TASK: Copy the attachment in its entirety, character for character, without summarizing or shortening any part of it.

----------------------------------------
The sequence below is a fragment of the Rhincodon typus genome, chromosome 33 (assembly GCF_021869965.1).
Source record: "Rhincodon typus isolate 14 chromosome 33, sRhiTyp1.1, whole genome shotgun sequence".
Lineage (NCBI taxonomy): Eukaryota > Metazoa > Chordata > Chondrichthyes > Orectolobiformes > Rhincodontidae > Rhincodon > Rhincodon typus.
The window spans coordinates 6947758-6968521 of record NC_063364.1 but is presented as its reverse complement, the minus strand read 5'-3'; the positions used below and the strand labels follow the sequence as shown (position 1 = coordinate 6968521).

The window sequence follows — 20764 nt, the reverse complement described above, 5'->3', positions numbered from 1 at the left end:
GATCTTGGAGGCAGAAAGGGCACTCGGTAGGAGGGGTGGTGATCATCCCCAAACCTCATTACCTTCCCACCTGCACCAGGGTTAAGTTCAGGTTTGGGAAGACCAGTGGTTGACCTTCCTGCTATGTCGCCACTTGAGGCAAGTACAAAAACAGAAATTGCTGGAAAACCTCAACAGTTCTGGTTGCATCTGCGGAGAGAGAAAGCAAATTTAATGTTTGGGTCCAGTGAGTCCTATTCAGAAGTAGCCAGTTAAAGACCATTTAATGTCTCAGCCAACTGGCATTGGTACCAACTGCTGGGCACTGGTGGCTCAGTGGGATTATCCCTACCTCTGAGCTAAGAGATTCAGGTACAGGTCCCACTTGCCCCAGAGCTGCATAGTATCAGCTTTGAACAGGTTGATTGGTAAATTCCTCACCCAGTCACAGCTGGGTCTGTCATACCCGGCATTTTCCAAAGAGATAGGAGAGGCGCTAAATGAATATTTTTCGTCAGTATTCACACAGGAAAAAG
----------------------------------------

The sequence below is a fragment of the Rhincodon typus genome, chromosome 33 (assembly GCF_021869965.1).
Source record: "Rhincodon typus isolate 14 chromosome 33, sRhiTyp1.1, whole genome shotgun sequence".
Lineage (NCBI taxonomy): Eukaryota > Metazoa > Chordata > Chondrichthyes > Orectolobiformes > Rhincodontidae > Rhincodon > Rhincodon typus.
The window spans coordinates 6947758-6968521 of record NC_063364.1 but is presented as its reverse complement, the minus strand read 5'-3'; the positions used below and the strand labels follow the sequence as shown (position 1 = coordinate 6968521).

The window sequence follows — 20764 nt, the reverse complement described above, 5'->3', positions numbered from 1 at the left end:
GATCTTGGAGGCAGAAAGGGCACTCGGTAGGAGGGGTGGTGATCATCCCCAAACCTCATTACCTTCCCACCTGCACCAGGGTTAAGTTCAGGTTTGGGAAGACCAGTGGTTGACCTTCCTGCTATGTCGCCACTTGAGGCAAGTACAAAAACAGAAATTGCTGGAAAACCTCAACAGTTCTGGTTGCATCTGCGGAGAGAGAAAGCAAATTTAATGTTTGGGTCCAGTGAGTCCTATTCAGAAGTAGCCAGTTAAAGACCATTTAATGTCTCAGCCAACTGGCATTGGTACCAACTGCTGGGCACTGGTGGCTCAGTGGGATTATCCCTACCTCTGAGCTAAGAGATTCAGGTACAGGTCCCACTTGCCCCAGAGCTGCATAGTATCAGCTTTGAACAGGTTGATTGGTAAATTCCTCACCCAGTCACAGCTGGGTCTGTCATACCCGGCATTTTCCAAAGAGATAGGAGAGGCGCTAAATGAATATTTTTCGTCAGTATTCACACAGGAAAAAG